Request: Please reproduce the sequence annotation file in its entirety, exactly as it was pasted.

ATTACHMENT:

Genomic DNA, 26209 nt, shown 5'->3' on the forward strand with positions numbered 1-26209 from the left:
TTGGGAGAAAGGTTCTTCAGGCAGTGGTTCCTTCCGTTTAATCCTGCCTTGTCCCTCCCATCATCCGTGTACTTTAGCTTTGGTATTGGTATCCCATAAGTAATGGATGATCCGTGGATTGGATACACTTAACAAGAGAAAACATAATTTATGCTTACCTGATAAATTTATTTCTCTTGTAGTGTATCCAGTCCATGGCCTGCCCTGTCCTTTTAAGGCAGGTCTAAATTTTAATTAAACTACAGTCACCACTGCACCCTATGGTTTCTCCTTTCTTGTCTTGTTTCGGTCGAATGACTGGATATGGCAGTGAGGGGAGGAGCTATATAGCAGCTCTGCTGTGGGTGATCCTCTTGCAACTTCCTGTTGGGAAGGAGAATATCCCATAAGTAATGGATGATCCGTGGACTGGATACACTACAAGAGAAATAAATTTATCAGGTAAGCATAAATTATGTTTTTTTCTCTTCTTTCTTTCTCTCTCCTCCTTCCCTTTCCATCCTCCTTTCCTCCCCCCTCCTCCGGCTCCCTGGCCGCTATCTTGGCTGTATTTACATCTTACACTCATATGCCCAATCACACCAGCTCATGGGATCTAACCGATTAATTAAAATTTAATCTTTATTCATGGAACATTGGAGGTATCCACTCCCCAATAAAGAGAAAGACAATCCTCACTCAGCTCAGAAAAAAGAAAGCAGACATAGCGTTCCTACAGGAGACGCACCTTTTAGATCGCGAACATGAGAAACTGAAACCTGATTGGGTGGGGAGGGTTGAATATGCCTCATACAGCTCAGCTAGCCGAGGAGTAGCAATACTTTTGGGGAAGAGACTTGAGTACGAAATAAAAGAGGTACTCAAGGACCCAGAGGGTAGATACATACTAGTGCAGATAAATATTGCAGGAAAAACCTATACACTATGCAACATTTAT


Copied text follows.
Genomic DNA, 26209 nt, shown 5'->3' on the forward strand with positions numbered 1-26209 from the left:
TTGGGAGAAAGGTTCTTCAGGCAGTGGTTCCTTCCGTTTAATCCTGCCTTGTCCCTCCCATCATCCGTGTACTTTAGCTTTGGTATTGGTATCCCATAAGTAATGGATGATCCGTGGATTGGATACACTTAACAAGAGAAAACATAATTTATGCTTACCTGATAAATTTATTTCTCTTGTAGTGTATCCAGTCCATGGCCTGCCCTGTCCTTTTAAGGCAGGTCTAAATTTTAATTAAACTACAGTCACCACTGCACCCTATGGTTTCTCCTTTCTTGTCTTGTTTCGGTCGAATGACTGGATATGGCAGTGAGGGGAGGAGCTATATAGCAGCTCTGCTGTGGGTGATCCTCTTGCAACTTCCTGTTGGGAAGGAGAATATCCCATAAGTAATGGATGATCCGTGGACTGGATACACTACAAGAGAAATAAATTTATCAGGTAAGCATAAATTATGTTTTTTTCTCTTCTTTCTTTCTCTCTCCTCCTTCCCTTTCCATCCTCCTTTCCTCCCCCCTCCTCCGGCTCCCTGGCCGCTATCTTGGCTGTATTTACATCTTACACTCATATGCCCAATCACACCAGCTCATGGGATCTAACCGATTAATTAAAATTTAATCTTTATTCATGGAACATTGGAGGTATCCACTCCCCAATAAAGAGAAAGACAATCCTCACTCAGCTCAGAAAAAAGAAAGCAGACATAGCGTTCCTACAGGAGACGCACCTTTTAGATCGCGAACATGAGAAACTGAAACCTGATTGGGTGGGGAGGGTTGAATATGCCTCATACAGCTCAGCTAGCCGAGGAGTAGCAATACTTTTGGGGAAGAGACTTGAGTACGAAATAAAAGAGGTACTCAAGGACCCAGAGGGTAGATACATACTAGTGCAGATAAATATTGCAGGAAAAACCTATACACTATGCAACATTTAT